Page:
Of course, not heeding our own advice (whoops!), we had already started production of the Parker MX/DH so we launch fully after the Kickstarter campaign anyway, but what we found is that since the campaign, the goggles have been selling like hot cakes. Why? We tried to solve the wrong problem!

When we launched “the world’s first fully customisable snow goggle, we were hitting a far bigger audience and the price point was significantly lower than anything of a comparable quality on the market (problem solved). For the bike goggles, the custom aspect was cool, but what we really had up our sleeve is that our goggle provided the widest view of any other goggle on the market. Great right? So, we went ahead and told everyone about how the goggles can be customised and mentioned nothing about the widest view on the market! Luckily for us reviews starting coming in about how awesome the vision was and word-of-mouth spread to save us from failure.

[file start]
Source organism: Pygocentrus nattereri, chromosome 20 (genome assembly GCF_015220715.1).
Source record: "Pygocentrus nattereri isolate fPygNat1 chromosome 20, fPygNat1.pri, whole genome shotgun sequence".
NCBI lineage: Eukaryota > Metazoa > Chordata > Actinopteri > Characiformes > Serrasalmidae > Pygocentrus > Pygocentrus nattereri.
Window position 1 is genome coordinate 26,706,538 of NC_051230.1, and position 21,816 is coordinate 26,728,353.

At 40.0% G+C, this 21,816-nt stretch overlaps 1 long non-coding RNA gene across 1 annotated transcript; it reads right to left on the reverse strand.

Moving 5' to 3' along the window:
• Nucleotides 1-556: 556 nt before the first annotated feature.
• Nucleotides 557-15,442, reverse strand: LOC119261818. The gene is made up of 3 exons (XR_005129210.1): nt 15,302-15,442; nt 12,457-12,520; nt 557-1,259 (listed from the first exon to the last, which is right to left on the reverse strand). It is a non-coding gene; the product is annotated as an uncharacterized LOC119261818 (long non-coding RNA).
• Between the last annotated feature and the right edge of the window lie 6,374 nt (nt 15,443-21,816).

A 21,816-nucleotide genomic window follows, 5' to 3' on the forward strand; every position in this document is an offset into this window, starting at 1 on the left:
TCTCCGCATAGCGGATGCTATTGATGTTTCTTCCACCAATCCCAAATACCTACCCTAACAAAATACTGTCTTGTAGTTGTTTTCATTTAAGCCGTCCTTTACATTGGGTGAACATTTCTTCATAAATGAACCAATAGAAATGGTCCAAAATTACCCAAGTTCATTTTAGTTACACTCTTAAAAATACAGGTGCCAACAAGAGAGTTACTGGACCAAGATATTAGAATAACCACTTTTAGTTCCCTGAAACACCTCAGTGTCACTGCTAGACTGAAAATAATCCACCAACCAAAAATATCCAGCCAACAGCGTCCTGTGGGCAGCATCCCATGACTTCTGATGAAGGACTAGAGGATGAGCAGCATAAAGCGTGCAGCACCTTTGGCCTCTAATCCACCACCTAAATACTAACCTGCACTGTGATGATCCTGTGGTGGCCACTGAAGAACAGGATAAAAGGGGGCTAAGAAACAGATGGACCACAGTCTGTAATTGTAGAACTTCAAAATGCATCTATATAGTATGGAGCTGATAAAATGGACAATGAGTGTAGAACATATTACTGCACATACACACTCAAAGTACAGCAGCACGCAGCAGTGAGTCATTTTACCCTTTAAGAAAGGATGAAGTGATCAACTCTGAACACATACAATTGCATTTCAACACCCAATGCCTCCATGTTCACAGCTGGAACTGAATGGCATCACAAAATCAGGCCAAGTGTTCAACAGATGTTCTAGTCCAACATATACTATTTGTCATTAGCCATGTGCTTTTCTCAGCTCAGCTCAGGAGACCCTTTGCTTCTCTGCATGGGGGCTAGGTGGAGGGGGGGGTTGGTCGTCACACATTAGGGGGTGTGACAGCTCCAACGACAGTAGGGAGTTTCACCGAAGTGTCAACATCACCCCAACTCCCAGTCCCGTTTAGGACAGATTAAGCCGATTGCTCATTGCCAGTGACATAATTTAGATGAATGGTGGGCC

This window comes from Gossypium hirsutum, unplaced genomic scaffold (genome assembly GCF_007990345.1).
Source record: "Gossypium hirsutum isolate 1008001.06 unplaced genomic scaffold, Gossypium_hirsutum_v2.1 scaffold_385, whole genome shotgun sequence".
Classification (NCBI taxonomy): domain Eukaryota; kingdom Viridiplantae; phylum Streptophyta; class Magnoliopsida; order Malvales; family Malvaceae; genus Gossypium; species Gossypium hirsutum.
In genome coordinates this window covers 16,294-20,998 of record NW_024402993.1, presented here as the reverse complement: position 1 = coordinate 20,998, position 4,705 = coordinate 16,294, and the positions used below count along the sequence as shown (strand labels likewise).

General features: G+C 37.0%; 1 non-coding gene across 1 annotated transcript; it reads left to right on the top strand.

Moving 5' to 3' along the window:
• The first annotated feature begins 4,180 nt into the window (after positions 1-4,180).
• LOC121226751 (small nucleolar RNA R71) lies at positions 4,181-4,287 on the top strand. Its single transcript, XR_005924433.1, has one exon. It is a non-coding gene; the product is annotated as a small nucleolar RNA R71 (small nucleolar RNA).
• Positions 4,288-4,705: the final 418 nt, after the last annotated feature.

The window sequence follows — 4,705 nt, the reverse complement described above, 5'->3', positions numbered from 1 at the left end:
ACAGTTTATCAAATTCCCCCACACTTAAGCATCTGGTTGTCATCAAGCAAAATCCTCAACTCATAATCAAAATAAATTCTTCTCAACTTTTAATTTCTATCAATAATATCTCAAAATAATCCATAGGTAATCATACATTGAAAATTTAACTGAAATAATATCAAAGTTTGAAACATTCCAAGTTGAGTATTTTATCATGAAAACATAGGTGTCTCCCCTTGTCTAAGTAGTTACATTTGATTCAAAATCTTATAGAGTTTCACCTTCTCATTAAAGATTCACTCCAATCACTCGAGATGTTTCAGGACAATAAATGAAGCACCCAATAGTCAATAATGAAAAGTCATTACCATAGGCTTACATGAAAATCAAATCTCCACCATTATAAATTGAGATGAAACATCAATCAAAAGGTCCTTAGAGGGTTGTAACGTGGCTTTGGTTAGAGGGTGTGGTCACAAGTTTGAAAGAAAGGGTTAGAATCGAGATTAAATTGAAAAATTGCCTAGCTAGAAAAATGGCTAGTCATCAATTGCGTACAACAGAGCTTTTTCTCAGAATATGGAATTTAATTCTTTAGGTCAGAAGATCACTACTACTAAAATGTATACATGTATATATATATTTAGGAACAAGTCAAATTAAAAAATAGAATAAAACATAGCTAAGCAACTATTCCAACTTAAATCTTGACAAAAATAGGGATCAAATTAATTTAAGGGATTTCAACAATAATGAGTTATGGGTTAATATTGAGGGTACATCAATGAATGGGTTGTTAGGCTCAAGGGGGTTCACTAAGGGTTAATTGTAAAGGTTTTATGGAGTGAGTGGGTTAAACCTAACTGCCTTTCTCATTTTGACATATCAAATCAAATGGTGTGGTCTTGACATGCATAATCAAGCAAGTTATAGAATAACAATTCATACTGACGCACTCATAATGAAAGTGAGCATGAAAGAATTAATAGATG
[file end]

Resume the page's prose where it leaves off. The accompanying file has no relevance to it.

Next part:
Lesson Two: Make sure your product is solving people’s problems and make sure they know about it when you crowd-fund!

 

Melon Optics - Sunglasses at TVSC

 

5 STEPS TO MAKE IT WORK

1. Get some samples made 

Alibaba.com is basically the Facebook of manufacturers from all over the world. If you want to manufacture something, chances are there is someone, somewhere on Alibaba who can make it for you. It’s how a lot of brands (including Melon) started out. We found that in time we’ve gotten to know some prominent manufacturers who are the real experts in the industry and have further improved our products, but Alibaba is a great place to start. Look for a manufacturer with a solid track record and great communication and get started on some samples!

2. Minimum Viable product (MVP) VS All Singing All Dancing Super Product